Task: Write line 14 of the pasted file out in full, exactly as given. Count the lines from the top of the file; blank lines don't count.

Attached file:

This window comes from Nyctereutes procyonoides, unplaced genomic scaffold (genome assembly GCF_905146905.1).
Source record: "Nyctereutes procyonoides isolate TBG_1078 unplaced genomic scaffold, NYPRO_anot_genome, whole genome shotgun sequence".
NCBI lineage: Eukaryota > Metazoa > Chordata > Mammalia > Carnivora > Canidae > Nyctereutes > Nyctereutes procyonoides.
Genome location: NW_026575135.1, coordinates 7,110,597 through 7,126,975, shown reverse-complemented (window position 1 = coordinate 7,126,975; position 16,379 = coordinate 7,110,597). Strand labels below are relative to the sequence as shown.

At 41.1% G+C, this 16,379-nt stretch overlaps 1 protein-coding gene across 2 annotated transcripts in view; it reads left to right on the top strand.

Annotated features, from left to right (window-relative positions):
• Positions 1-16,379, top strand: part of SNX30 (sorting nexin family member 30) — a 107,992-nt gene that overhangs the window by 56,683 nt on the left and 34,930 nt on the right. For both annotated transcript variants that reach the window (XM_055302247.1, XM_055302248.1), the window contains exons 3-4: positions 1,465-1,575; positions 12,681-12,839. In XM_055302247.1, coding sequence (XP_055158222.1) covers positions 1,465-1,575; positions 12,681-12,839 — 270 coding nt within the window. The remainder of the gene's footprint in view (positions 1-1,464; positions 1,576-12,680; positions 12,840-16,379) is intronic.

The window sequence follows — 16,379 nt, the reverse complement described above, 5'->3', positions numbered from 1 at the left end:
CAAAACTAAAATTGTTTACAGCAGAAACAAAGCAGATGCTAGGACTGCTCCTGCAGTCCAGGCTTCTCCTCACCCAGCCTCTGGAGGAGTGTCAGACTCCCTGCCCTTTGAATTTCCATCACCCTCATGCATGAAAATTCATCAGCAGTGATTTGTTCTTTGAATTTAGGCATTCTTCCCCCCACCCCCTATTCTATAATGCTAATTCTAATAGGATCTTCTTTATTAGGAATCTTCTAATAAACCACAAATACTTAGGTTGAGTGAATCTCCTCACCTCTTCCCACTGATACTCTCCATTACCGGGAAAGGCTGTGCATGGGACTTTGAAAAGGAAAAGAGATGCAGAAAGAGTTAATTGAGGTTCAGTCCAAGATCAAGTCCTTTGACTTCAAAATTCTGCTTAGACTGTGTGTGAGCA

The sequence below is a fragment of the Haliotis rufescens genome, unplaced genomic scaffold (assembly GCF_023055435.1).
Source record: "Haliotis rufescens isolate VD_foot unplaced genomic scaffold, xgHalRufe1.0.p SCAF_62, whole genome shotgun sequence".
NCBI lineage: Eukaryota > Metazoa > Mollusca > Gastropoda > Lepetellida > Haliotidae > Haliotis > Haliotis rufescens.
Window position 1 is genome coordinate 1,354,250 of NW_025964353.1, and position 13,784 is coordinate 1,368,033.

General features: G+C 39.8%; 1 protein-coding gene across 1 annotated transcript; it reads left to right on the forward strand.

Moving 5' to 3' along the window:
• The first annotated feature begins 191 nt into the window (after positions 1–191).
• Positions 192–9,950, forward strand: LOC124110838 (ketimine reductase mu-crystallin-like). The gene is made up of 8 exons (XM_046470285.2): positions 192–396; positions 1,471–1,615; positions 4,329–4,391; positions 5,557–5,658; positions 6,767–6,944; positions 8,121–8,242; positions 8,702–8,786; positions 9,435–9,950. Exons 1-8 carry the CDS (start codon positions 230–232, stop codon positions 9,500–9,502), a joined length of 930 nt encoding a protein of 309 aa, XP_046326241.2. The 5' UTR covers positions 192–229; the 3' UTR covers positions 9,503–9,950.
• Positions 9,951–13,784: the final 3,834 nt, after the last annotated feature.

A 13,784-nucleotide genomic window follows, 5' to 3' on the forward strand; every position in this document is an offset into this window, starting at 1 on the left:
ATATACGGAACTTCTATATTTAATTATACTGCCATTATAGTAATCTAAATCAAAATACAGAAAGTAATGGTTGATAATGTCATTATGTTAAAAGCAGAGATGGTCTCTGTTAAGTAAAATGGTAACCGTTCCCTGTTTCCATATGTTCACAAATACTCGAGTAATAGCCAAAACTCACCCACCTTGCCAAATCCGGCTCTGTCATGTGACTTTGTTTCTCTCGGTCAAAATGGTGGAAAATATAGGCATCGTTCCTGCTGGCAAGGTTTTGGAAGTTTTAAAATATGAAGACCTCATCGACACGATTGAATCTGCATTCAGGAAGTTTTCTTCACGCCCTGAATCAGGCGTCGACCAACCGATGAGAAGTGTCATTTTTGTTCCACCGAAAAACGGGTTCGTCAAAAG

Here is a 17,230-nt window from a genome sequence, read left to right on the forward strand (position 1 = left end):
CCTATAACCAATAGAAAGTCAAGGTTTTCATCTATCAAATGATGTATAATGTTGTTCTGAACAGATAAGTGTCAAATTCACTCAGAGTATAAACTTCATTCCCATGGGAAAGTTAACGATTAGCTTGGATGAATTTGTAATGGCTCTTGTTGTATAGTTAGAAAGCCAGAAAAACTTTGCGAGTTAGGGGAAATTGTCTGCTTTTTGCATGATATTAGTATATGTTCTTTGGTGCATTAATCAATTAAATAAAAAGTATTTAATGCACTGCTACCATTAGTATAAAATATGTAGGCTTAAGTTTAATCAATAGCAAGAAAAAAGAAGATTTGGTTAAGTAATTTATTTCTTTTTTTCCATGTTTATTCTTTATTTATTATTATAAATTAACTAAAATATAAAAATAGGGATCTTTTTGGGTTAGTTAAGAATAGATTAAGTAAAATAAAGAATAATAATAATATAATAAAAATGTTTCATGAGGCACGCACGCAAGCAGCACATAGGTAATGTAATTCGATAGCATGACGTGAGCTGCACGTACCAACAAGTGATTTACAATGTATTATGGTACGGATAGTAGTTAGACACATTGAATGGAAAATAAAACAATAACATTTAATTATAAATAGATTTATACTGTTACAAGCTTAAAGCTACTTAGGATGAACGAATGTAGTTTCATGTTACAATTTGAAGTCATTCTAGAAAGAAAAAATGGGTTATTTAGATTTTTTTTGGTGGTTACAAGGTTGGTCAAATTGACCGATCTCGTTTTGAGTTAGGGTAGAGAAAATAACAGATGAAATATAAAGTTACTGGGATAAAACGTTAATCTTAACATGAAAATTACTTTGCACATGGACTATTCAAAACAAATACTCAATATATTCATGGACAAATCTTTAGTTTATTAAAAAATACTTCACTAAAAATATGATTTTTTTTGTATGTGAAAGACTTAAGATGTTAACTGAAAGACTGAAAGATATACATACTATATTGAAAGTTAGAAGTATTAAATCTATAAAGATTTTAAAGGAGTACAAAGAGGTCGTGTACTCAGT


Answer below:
General features: G+C 39.8%; 1 protein-coding gene across 1 annotated transcript; it reads left to right on the forward strand.